Water & Wastewater Treatment

WWT August 2019

Water & Wastewater Treatment Magazine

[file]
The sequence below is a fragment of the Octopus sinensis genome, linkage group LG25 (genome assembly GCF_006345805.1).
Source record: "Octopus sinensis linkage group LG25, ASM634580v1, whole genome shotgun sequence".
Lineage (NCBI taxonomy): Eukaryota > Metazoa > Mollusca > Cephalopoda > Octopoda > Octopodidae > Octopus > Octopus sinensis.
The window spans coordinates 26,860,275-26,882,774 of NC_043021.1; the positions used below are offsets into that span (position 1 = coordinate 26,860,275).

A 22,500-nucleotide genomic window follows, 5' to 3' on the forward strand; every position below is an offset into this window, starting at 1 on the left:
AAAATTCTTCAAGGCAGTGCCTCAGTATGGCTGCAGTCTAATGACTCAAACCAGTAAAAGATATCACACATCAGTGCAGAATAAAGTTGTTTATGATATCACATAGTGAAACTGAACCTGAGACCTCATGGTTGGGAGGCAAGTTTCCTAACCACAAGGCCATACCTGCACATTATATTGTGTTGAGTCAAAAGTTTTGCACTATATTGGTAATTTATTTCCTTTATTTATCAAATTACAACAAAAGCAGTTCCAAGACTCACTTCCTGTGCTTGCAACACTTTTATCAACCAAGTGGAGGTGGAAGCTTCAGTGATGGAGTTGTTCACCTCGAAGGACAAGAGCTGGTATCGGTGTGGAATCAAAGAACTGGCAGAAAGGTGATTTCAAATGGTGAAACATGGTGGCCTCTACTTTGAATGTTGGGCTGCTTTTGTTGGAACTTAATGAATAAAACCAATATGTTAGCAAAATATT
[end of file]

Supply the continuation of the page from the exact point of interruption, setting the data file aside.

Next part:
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The Talk: August ROUND UP 4 | AUGUST 2019 | WWT | www.wwtonline.co.uk Ofwat mulls £200m innovation fund Ofwat has launched a consultation that could allow companies to raise funds for innovation activities through customer bills. Ofwat has proposed an annual contest in which companies pitch projects to be financed by the mechanism as well as an end-of-period reward for the successful rollout of innovative projects over the course of the AMP. If both were progressed, £200 million would be shared between the two projects. The consultation also looks at the potential for a sector-wide joint innovation strategy, a company-led centre of excellence and how the industry can gain greater insights from the data it holds. Ofwat said it believed £200 million "strikes the right balance between driving company behaviour and delivering for customers". Companies failing to address bill concerns - CCWater Water companies are failing to convince enough households their bills are fair and they provide value for money, according to a new report by the Consumer Council for Water. Approximately six out of 10 households across England and Wales think what they pay their water company is fair, despite the vast majority (nine out of 10) of customers being satisfied with the service they receive when they turn on the tap or flush the loo. "Customers' perceptions over the fairness of their bills have languished behind satisfaction with service for almost a decade and companies cannot afford to ignore people's concerns any longer," CCWater's Dr Mike Kell said. Welsh Water and Yorkshire Water CEOs to retire Welsh Water chief executive Chris Jones has decided to retire from the company at the end of March 2020, with managing director Peter Perry to take over from 1 April. Yorkshire Water's Richard Flint retires with effect from September 12 and will be succeeded by Liz Barber, who is currently the company's chief financial officer. OFWAT PROPOSES EXTRA £12BN INVESTMENT TO BUILD 'NEW ERA' Ofwat has proposed that water companies invest an extra £12 billion over the course of AMP7 while cutting bills by an average 12.7 per cent as it revealed its dra determinations for PR19. The regulator has published its dra determinations for 14 of the 17 water companies in England and Wales, with Severn Trent, South West Water and United Utilities having been fast-tracked in January. Its proposals allow companies £49 billion for both 'business as usual' services and new investment but involve spending an extra £12 billion to improve services for future generations, which works out at an additional £6,575,342 every day. Companies had initially proposed to spend just over £50 billion in AMP7. The added investment is intended to improve the industry's preparedness for population growth and climate change, and includes £2.3 billion to improve resilience and security of supply, which may include new reservoirs. Ofwat is also funding up to £450 million for companies to collaborate on long-term strategic water resource solutions. The collective leakage target is also now at 17 per cent, with companies having initially been tasked with cutting it by 15 per cent by 2025. Five companies' targets have increased from their initial proposals in September, with Thames Water's rising from 15 per cent to 25 per cent. United Utilities, Affinity Water and Portsmouth Water's targets are now 20 per cent, while South East Water's is 15 per cent. The regulator said the plans signalled a "new era" that would bring "better services for customers alongside environmental improvements, backed by increased investment and with lower bills". In addition to the new leakage target, the industry is expected to achieve a 40 per cent reduction in sewer flooding, a 64 per cent drop in supply interruptions, and provide extra help for almost 2 million more vulnerable customers. Ofwat chief executive Rachel Fletcher said: "The package we are unveiling signals a brighter future for customers, with better services, a healthier natural environment and lower bills. To get there, we are calling for extra investment of £6 million each and every day to improve the environment and provide services for a growing population. At the same time, we expect to see customers' bills cut by an average of £50. "These are seriously stretching goals for the sector, but we know they can be achieved. We have seen three water companies leading the way and we now want the rest to show the ambition and drive to deliver this new era for customers and the environment." Ofwat said its expectation that bills will fall by an average £50 before inflation is based on falling financing costs and its demand for more efficient business-as-usual services from companies. The regulator had previously written to Anglian Water, SES Water, Thames Water and Yorkshire Water to give them early notice that it had substantial concerns about their proposed costs for maintaining business-as-usual service. "Our analysis – and comparison with the more efficient 'fast track' companies – shows that most water companies can be run more efficiently than their plans suggest," Ofwat said when publishing its dra determinations. "Greater efficiency and productivity, together with the fall in financing costs, are what will deliver this new era of service, innovation and environmental improvement. "Water companies now have a further opportunity to provide new evidence if they consider our dra determinations will prevent them from delivering for customers and the environment." Ofwat will publish final determinations for all companies on 11 December. Water companies then have until 11 February 2020 to decide whether to accept their final determination or request an appeal to the Competition and Markets Authority.

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